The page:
Posts Tagged identity
For those who don’t know, Josiah was the 19th king of Judah, and was unique among the other kings in the extent to which He restored God’s law in the land. On the surface this may seem like a simple story, but Josiah did not begin his reign in the best of circumstances.
Josiah’s grandfather, King Manassah, had reversed all of the spiritual gains made by his father King Hezekiah. Manassah was absorbed in idolatry and witchcraft, and eventually sacrificed his own son on an altar of fire. After Manassah’s death, his son Amon (Josiah’s father) reigned in a similar fashion — building temples to Baal, worshipping idols, and continuing to “forsake the Lord” as 2 Kings describes it. After reigning for only two years, Amon was assassinated by his own servants, leaving his son Josiah to assume the kingship at only eight years of age.
In short, the Kingdom of Judah had backslidden into 57 years of spiritual adultery. When Josiah became king, he was immediately confronted with a choice that most children aren’t faced with — he could continue to perpetuate the status quo of idolatry and human sacrifice (i.e. the easy route), or he could abandon everything he knew and return to worship of the one true God — Jehovah.
For reasons related to his fear of the Lord, Josiah chose the latter. By the age of eighteen, Josiah had commissioned the priests to restore the temple to its proper place, after which he rediscovered the Book of the Law (either the Torah or the Book of Deuteronomy). Upon hearing his secretary read it out loud, Josiah was dismayed by the implications.
2 Kings 22:11 describes the incident in detail:
When the king heard the words of the Book of the Law, he tore his robes. He gave these orders to Hilkiah the priest, Ahikam son of Shaphan, Acbor son of Micaiah, Shaphan the secretary and Asaiah the king’s attendant: “Go and inquire of the LORD for me and for the people and for all Judah about what is written in this book that has been found. Great is the LORD’s anger that burns against us because our fathers have not obeyed the words of this book; they have not acted in accordance with all that is written there concerning us.
In other words, Josiah immediately had faith in the Word of God, and by applying it to the culture around him he realized how disobedient and profane God’s people had become. Remember that in this moment Josiah is hearing God’s Word for the first time and he simply believes it right away. Given how countercultural such stringent laws would be at that time, the audacity and immediacy of his faith is incredibly inspiring to me.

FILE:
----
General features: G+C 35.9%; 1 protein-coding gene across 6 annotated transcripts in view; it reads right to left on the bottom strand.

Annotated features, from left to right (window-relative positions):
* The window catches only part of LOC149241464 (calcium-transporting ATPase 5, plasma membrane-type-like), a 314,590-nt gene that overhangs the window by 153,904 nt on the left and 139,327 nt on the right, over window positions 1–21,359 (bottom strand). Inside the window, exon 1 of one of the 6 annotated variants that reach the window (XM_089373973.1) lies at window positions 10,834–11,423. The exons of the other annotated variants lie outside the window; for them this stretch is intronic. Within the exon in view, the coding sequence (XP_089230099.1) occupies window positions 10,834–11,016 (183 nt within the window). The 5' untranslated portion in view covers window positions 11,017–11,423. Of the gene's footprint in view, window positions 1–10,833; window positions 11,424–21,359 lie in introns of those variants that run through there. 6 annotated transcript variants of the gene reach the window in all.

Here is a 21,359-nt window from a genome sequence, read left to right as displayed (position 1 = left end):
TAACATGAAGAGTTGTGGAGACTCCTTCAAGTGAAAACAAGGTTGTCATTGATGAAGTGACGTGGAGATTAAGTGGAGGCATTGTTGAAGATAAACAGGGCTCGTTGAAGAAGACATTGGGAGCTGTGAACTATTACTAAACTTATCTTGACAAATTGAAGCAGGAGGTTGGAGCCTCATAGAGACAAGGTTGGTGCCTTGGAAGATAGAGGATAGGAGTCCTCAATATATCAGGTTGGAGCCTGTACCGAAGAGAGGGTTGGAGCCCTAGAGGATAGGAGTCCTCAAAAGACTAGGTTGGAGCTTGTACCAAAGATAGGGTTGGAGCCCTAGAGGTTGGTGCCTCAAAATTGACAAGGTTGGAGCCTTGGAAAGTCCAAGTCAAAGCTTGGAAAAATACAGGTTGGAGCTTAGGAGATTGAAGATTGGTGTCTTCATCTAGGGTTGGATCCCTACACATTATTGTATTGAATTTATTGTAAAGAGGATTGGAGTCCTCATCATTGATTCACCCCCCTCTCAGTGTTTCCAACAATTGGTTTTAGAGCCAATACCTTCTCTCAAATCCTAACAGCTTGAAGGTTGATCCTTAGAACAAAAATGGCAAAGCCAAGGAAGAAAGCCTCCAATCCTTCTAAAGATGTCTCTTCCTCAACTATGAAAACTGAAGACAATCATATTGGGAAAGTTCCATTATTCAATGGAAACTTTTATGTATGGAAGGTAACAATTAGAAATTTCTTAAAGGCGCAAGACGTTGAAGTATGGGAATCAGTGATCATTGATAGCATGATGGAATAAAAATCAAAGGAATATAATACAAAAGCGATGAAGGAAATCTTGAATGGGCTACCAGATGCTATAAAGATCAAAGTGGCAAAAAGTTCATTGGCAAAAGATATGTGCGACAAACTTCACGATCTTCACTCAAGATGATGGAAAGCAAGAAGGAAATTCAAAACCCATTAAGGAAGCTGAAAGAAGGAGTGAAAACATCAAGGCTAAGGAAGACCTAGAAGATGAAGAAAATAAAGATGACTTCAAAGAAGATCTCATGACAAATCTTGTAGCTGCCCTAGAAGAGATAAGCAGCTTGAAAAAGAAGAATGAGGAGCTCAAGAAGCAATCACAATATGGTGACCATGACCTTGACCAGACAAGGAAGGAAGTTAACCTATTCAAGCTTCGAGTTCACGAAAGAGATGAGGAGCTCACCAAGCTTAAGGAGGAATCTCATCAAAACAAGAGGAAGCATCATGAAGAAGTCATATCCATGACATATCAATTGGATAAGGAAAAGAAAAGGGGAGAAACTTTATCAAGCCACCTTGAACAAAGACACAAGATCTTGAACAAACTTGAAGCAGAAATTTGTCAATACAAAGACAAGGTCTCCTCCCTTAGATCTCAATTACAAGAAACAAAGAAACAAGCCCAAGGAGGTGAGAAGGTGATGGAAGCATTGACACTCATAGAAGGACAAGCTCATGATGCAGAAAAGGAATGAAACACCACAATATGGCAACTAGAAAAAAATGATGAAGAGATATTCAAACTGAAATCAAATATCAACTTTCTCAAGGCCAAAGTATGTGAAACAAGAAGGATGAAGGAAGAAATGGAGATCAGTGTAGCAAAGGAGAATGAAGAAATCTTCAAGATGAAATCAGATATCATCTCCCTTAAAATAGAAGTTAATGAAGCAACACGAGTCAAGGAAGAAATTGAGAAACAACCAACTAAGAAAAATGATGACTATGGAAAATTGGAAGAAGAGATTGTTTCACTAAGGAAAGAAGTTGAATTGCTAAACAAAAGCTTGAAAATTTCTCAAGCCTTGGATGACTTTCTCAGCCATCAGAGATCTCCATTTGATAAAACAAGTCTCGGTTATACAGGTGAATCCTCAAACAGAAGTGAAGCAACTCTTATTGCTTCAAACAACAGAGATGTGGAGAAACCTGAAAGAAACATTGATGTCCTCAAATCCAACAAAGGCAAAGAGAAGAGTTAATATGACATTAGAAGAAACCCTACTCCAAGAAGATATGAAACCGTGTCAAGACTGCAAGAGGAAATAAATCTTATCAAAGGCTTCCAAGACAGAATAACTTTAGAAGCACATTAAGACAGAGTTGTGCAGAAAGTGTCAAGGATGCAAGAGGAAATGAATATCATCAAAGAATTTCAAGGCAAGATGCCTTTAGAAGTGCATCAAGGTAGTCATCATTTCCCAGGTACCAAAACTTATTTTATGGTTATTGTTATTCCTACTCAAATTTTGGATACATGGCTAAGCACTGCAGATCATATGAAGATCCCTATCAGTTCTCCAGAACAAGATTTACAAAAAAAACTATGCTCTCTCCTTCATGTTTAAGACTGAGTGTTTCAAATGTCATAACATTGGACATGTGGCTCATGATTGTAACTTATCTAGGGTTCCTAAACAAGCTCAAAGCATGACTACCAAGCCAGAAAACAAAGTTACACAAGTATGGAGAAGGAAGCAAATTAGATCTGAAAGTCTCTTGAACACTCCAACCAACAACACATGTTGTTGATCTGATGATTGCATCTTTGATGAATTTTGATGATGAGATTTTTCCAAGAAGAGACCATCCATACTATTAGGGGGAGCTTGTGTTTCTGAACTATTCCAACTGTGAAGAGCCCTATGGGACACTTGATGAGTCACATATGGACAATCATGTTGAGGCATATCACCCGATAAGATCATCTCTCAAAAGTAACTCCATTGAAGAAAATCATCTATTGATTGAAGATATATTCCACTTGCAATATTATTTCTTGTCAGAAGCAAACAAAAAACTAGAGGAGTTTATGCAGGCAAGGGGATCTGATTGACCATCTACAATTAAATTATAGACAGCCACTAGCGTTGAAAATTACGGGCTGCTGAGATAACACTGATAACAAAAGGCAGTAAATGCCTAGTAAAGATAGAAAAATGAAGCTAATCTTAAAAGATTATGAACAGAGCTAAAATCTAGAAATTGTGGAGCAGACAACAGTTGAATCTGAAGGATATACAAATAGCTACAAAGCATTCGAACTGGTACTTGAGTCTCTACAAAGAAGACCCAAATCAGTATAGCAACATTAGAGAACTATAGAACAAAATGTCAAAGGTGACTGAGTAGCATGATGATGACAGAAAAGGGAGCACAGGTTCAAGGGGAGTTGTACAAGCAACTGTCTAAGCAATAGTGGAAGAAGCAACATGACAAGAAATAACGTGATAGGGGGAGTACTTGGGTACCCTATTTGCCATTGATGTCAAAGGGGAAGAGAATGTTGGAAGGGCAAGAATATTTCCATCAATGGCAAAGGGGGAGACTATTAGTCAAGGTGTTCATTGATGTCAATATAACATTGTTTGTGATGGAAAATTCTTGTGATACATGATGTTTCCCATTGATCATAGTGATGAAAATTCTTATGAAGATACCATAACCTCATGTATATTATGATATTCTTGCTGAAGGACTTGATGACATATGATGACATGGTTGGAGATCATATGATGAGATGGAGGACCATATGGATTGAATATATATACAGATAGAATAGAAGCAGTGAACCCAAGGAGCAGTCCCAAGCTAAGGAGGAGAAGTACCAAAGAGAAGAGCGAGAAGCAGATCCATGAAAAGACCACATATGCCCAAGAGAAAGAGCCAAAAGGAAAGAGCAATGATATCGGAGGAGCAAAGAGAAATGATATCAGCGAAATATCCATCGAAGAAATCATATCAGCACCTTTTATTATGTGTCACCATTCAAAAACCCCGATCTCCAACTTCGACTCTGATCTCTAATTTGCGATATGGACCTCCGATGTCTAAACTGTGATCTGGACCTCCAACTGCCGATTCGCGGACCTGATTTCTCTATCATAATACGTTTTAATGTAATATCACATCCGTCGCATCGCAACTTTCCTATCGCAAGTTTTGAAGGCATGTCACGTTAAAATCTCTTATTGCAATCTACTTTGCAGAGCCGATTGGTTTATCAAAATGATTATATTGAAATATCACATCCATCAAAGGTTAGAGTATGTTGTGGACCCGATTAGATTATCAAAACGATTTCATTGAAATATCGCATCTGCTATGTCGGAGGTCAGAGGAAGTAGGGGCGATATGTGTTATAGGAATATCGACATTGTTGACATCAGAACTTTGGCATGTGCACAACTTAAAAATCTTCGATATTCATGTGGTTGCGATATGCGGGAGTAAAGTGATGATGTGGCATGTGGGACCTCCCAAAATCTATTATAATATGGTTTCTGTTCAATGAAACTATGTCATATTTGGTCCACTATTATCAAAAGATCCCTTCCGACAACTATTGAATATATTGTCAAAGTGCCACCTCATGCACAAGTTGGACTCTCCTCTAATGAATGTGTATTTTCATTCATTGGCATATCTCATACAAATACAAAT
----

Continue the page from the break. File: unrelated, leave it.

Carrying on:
It reminds me of what Abraham talks about in Jesus’ parable of Lazureus and the Rich Man (Luke 16:19-31). When the rich man is burning in Hades, he begs Abraham to let him go back to earth and warn his family against continuing their wrongdoing. Abraham responds by saying they need no more warning than what they already have at their disposal.
“They have Moses and the Prophets,” Abraham says. “Let them listen to them.”
Josiah didn’t have the privilege of a Christian (or Jewish) upbringing. He wasn’t the recipient of “proper parenting.” He wasn’t taught to memorize Bible verses or tithe from his paycheck. He didn’t go to youth group every Sunday or attend summer camp revival services.
After all, his father was a pagan.
But when Josiah was confronted with God’s word, he simply knew it to be true. From a young age, he sought and pursued God despite his cultural disposition and “natural inclinations.” He recognized evil and realized that living righteously required faith in God and a holistic rejection of the world as he knew it.
After this realization, Josiah took many actions to reverse the wrongs of his forefathers. He restored the Temple, re-instituted the Law, destroyed the “high places” of idol worship and prostitution, and presided over the first Passover since the days of Samuel.
We can all talk the talk and say we love the Lord, but when Josiah heard God’s voice, he took immediate and extreme action. He really believed that God was true to His word.
This is what the Lord had to say to Josiah:
Because your heart was responsive and you humbled yourself before the LORD when you heard what I have spoken against this place and its people, that they would become accursed and laid waste, and because you tore your robes and wept in my presence, I have heard you, declares the LORD. Therefore I will gather you to your fathers, and you will be buried in peace. Your eyes will not see all the disaster I am going to bring on this place.
The Hebrew translation of Josiah is “Jehovah will support,” and from the above passage it is evident God was indeed backing Josiah’s decisions. Covenants are two-way deals, and Josiah was supported by Jehovah because he made the choice to enter into relationship with God, even when the earthly systems of his day were going the opposite way.
That is what I want for my son. I don’t want him to have the fatherless childhood Josiah had, and I will try my best to protect him from the rampant idolatry of this world. But my prayer for him is that he discovers an earnest and sincere devotion for the one true God — one that perseveres the wickedness that will inevitably surround him. My son may have been born into a culture of corruption and deceit, but it can’t be any worse than the one King Josiah was confronted with.
As my wife and I continue to shepherd him toward adulthood, we will continue to pray and trust that our son will meet God intimately and realize the value that Jehovah can bring to a fallen world.